“Why We Keep Losing Our Keys” by Sumathi Reddy, the Wall Street Journal, 4/15/2014
Losing things is nothing new for me. My mother’s frequent expression was, “It’ll turn up when you’re not even looking for it.” My grandmother’s expression was, “If it was a dog, it would bite you (what you are looking for is probably nearby).” I must have needed these frequent reminders.
At a past mini-reunion at Ocean City, I forfeited a $20 deposit on a TV remote I lost until I got home and found it in my pants pocket. (They refunded my deposit when I mailed it back, and we still laugh about it.) My solution was to give up wearing cargo pants with ten pockets.
Columnist Reddy tells us that misplacing things is common at any age. The average person misplaces 9 items a day, and in a survey, 1/3 estimated they average as much as 15 minutes a day looking for items. I am at least better than that.
The breakdown, according to a Harvard psychologist, can occur at two points: when we first put down an object but fail to encode that action in our memory, or later when we fail to retrieve what is in our memory. Whichever, the result is the same and just as irritating. And size is not an issue. We can lose a car in a parking lot just as easily as the keys.
A recent study indicates about half of the variation in peoples’ forgetfulness is generic. If we are forgetful now, we were probably always forgetful but didn’t notice it as much (or we forgot we were forgetful). Another problem is interference from other memories, such as when we park our car in a different spot every day. Those similar past experiences make it more difficult to remember where we parked it today. And, of course, a major factor is unexpected distraction from a routine action, such as walking into our house, hearing a noise in the basement, going down to check, finding nothing, but leaving the car keys down there.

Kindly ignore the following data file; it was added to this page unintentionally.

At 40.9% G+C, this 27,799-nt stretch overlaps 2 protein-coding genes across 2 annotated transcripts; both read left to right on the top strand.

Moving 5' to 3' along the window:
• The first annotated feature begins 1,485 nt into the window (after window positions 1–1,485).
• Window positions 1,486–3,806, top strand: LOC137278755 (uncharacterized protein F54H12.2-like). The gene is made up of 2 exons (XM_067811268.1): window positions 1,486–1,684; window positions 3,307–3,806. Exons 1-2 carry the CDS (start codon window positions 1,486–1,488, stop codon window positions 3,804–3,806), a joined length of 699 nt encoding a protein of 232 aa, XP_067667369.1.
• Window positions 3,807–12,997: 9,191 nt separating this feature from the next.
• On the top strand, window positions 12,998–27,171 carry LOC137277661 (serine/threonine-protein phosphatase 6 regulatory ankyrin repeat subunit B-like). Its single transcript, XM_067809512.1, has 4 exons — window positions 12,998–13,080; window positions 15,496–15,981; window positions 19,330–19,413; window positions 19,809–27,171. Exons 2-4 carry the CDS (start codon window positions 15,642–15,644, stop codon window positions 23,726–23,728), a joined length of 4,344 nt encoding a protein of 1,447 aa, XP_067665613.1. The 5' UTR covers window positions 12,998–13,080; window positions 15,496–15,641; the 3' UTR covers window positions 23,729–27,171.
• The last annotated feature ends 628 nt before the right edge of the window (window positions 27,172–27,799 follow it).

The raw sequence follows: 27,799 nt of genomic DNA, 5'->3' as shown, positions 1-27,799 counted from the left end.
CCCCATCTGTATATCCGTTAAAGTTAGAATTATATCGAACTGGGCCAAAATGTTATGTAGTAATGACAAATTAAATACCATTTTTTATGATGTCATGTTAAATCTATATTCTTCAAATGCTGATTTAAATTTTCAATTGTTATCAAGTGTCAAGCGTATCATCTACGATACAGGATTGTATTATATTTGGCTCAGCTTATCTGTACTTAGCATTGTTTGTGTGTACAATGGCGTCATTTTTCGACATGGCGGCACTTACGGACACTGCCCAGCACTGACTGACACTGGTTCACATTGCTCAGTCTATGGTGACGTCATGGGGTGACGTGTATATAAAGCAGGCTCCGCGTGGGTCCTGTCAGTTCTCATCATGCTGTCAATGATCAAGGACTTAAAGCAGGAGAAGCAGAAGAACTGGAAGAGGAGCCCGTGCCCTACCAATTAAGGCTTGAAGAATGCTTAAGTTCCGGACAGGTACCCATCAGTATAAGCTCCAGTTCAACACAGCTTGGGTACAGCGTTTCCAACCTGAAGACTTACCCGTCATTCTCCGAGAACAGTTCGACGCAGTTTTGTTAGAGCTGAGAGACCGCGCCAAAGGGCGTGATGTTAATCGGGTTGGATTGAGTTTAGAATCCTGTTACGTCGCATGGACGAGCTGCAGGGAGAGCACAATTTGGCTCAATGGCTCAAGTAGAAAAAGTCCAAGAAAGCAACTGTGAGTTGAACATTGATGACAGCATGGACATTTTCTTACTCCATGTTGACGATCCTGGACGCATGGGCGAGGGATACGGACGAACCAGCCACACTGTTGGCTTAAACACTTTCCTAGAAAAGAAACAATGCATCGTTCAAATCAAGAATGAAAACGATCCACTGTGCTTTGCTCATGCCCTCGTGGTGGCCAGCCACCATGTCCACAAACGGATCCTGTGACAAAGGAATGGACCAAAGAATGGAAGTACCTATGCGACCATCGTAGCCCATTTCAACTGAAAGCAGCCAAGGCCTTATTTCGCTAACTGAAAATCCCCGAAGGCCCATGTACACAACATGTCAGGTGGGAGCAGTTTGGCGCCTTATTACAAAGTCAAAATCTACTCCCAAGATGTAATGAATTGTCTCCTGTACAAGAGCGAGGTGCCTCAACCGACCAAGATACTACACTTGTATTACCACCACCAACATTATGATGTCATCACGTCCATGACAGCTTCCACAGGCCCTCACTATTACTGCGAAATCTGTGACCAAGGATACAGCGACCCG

The basic method we all use is to retrace our steps, but Reddy suggests we should also reconstruct our mental state. If we know we were hungry when we put down the car keys, we should imagine ourselves hungry as we search. Maybe this will help sometimes, but most often I reach for something in its normal place and nothing is there. I have no idea why or when they were last used. The keys are always on a hook, but now they are not—end of story.
One technique I have learned is to be aware anytime I have something in my hand and consciously note when I put it down. For me, this occurs most often when I am doing some small household repair and am using a half a dozen tools—a drill, several bits, hammer, screw driver, etc. I am thinking of the repair, not where I put the tools. Reddy suggests we focus our attention by saying out loud where we put something anytime we put it down, and that is something I will surely try.